But that doesn't imply a totally painless process for the US. we have grown used to cheap credit .. as FTX highlights. The financial sector especially. so as the rest of the world changes, the US would be forced to change as well. in ways i think would contribute to the long-term health of the US. but the shift might not be so pleasant. Savings would need to increase -- and consumption growth would need to slow. Exchange rate adjustment (especially if meant less Chinese and Saudi central bank intermediation of their surplus savings) would help trigger the internal adjustment in the US.

That at least is how i see things.

Now back to conditions in Emerging Asia ex Japan ... (yes, I do think Japan has a different set of problems/ issues ... it isn't attracting big net inflows of foreign money right now; rather foreigners are borrowing japan's savings to finance their various carry trades ...)

Written by bsetser on 2006-12-22 10:23:25

Brian - I agree that the exchange rate, for the most part, determines flow. 

However, the low pegs of the Asian and other export countries are the result of too much savings and too much capital investment. They have to export their surplus.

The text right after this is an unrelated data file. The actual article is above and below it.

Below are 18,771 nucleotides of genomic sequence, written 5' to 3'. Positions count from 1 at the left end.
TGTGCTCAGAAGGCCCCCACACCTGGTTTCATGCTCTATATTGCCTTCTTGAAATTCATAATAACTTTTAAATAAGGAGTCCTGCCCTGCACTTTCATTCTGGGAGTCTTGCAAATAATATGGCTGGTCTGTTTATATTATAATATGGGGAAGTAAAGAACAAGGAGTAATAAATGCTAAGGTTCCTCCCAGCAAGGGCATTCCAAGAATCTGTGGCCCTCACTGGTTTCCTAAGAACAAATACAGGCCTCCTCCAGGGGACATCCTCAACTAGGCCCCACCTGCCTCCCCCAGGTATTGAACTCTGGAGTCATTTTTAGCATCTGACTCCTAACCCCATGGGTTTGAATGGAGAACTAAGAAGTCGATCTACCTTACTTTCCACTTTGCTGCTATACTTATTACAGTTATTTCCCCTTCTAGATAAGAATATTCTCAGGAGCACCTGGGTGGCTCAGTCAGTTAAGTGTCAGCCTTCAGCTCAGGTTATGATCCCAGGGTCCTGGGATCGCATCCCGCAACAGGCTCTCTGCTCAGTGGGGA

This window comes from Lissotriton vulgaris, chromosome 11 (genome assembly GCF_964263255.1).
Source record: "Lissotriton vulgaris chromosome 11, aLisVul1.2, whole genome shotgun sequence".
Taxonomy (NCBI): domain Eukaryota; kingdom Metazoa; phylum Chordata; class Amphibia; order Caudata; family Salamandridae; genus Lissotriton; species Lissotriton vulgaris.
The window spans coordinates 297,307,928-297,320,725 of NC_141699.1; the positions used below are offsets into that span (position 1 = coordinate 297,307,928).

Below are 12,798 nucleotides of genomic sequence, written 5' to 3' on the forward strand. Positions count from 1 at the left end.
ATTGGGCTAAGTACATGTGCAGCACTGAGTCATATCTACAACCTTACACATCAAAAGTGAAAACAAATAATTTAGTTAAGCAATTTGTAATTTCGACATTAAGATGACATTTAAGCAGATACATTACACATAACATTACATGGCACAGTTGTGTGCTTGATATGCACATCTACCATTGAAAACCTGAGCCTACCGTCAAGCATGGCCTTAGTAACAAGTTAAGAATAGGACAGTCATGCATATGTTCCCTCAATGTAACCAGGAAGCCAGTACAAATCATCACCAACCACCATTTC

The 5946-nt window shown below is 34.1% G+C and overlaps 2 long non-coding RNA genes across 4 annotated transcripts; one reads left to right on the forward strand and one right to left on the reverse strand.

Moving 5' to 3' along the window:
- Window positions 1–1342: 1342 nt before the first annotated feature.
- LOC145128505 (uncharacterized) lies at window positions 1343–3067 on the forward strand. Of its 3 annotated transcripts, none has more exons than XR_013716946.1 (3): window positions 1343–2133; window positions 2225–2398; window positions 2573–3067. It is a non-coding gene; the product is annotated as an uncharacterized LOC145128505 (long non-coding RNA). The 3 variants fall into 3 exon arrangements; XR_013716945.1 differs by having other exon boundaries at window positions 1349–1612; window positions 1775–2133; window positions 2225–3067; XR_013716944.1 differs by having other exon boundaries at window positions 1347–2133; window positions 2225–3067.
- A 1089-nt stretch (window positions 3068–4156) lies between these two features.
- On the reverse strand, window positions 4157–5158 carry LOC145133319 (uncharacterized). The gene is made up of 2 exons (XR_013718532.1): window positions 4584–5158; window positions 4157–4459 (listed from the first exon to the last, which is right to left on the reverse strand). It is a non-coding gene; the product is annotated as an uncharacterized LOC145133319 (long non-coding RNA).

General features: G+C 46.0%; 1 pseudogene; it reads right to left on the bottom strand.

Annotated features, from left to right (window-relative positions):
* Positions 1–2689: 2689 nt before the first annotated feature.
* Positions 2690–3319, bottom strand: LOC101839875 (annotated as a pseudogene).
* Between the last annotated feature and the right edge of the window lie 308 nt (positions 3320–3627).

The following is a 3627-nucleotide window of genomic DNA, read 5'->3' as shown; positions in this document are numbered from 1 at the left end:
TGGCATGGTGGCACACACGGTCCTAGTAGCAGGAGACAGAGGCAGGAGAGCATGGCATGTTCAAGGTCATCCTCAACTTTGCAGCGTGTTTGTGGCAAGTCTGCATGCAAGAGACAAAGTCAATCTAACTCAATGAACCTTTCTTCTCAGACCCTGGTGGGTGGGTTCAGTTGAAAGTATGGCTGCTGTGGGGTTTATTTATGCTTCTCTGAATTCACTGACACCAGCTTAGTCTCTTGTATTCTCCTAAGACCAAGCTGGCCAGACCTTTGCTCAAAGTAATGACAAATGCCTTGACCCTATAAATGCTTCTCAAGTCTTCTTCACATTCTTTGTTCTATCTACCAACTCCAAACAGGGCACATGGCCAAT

On the other side of the coin we support this by insufficent savings of financial assets.

If America reduces consumption then foreign governments will be forced to institue policies promoting domestic consumption or risk severe recession.

Written by stuart mills on 2006-12-22 10:36:24

Brad, thanks for the response about the need for the export countries to reduce savings. 

You said it a lot better than I did.

I am also always amazed that you take the time to read all these posts and comment on them. 

Thanks very much for doing so. 

Happy Holidays to all.
Written by stuart mills on 2006-12-22 10:43:31

Hometown Makes Good: The Kansas side of Kansas City has long faced scorn from its larger, wealthier counterpart across the river in Missouri. But in a major upset of the metro-area social order, KCK suddenly is fashionable. A native son returns home to survey the boom.
Written by Guest on 2006-12-22 14:19:46

Based on the above replies, there seems to be a good deal of confusion about “savings” 

I urge you all to think clearly about what you mean by “savings”. In my opinion, the standard textbook macro definition of savings (S = I + NX) is sufficiently different from its common meaning as to cause real confusion.